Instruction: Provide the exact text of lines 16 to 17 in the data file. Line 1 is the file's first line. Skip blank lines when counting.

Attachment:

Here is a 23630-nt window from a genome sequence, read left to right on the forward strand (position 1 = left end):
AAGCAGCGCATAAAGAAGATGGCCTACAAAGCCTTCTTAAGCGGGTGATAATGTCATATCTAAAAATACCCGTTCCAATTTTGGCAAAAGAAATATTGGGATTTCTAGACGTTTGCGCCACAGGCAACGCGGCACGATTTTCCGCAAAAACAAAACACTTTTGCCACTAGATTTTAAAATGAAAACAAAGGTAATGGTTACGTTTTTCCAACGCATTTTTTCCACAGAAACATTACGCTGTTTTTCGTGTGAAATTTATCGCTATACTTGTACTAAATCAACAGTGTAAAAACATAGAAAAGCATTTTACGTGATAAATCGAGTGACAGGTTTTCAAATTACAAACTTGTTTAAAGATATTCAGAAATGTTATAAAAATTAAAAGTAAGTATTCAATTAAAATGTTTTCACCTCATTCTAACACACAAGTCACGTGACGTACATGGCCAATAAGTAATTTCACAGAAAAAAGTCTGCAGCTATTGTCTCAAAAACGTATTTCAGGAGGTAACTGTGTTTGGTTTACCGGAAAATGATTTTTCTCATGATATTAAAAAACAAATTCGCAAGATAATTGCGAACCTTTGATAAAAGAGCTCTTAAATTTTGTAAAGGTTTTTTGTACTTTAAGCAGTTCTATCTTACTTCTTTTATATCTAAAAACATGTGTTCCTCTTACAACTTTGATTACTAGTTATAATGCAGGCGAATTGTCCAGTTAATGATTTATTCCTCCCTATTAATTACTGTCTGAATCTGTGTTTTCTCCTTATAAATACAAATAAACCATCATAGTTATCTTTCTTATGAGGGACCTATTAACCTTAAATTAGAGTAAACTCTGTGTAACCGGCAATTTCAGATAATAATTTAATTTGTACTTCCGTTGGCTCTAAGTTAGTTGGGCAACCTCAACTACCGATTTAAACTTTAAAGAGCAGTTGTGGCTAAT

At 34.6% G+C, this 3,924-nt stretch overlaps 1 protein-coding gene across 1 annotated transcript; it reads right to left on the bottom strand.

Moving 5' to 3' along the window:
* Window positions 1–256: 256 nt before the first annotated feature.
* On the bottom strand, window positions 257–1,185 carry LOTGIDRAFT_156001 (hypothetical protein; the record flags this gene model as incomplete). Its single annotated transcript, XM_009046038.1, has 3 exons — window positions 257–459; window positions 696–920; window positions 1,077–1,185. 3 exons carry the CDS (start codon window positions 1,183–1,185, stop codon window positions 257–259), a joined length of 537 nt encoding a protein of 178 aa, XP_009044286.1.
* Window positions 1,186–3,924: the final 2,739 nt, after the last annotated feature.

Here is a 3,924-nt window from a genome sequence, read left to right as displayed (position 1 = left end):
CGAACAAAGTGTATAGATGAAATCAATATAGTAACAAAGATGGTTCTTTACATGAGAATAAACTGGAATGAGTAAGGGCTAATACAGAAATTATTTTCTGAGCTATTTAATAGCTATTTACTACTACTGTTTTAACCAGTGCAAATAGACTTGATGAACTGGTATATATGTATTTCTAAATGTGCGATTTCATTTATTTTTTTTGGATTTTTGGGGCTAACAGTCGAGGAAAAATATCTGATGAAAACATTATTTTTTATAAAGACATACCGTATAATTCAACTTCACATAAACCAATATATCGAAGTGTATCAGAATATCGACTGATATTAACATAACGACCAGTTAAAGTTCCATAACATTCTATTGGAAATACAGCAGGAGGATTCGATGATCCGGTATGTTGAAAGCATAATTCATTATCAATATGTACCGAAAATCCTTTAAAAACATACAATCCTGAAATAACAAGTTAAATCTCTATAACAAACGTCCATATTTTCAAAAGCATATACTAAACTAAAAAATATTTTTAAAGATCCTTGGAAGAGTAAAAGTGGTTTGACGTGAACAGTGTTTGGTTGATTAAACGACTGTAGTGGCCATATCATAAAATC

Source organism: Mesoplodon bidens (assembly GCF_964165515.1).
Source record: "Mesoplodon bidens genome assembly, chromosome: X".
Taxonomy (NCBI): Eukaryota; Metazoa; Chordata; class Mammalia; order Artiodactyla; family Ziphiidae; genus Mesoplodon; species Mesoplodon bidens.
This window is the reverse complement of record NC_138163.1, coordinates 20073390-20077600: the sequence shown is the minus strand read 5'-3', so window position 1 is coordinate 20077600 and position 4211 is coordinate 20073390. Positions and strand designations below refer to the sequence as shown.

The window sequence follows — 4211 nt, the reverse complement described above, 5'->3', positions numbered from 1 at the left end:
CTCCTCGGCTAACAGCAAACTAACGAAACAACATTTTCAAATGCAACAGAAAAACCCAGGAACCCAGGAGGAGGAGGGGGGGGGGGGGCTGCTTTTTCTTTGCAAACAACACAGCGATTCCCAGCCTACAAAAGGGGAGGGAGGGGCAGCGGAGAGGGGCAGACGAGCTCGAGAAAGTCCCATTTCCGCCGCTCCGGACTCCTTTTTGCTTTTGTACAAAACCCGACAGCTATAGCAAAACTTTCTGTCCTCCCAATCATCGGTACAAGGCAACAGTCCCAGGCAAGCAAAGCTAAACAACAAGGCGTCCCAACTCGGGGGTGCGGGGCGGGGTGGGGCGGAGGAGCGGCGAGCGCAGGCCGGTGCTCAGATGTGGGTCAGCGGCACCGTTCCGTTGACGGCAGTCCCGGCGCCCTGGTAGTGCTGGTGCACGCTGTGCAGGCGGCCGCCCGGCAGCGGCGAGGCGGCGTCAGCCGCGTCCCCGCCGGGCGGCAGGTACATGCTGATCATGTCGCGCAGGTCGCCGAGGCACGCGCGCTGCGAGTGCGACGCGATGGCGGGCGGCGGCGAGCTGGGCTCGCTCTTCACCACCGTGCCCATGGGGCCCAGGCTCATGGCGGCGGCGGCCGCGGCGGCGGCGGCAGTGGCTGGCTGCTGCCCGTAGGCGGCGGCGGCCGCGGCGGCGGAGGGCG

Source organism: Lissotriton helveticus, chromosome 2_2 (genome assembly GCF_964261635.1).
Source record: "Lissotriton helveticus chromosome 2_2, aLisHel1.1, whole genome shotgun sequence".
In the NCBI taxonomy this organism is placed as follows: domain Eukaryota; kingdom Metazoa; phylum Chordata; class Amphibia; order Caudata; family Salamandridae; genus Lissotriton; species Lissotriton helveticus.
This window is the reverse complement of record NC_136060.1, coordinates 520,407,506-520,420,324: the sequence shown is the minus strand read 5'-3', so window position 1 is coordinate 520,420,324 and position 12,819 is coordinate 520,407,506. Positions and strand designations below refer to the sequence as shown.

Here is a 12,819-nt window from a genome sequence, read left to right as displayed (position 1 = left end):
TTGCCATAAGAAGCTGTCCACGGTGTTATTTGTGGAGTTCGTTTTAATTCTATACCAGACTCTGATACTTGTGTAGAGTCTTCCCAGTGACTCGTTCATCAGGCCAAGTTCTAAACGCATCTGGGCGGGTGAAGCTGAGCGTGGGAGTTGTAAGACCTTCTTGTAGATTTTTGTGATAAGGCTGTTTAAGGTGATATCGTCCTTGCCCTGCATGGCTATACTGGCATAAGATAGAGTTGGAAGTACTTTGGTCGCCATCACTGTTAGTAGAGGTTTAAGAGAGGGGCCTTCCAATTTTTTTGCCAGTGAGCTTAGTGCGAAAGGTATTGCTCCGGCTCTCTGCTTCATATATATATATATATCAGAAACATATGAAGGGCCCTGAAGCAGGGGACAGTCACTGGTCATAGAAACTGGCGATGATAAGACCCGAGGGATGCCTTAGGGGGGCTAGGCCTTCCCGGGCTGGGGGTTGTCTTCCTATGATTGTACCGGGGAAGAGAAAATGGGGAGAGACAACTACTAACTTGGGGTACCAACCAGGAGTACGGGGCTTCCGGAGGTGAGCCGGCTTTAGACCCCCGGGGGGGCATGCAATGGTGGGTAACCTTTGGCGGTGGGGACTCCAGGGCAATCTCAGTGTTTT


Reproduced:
Source organism: Lissotriton helveticus, chromosome 2_2 (genome assembly GCF_964261635.1).
Source record: "Lissotriton helveticus chromosome 2_2, aLisHel1.1, whole genome shotgun sequence".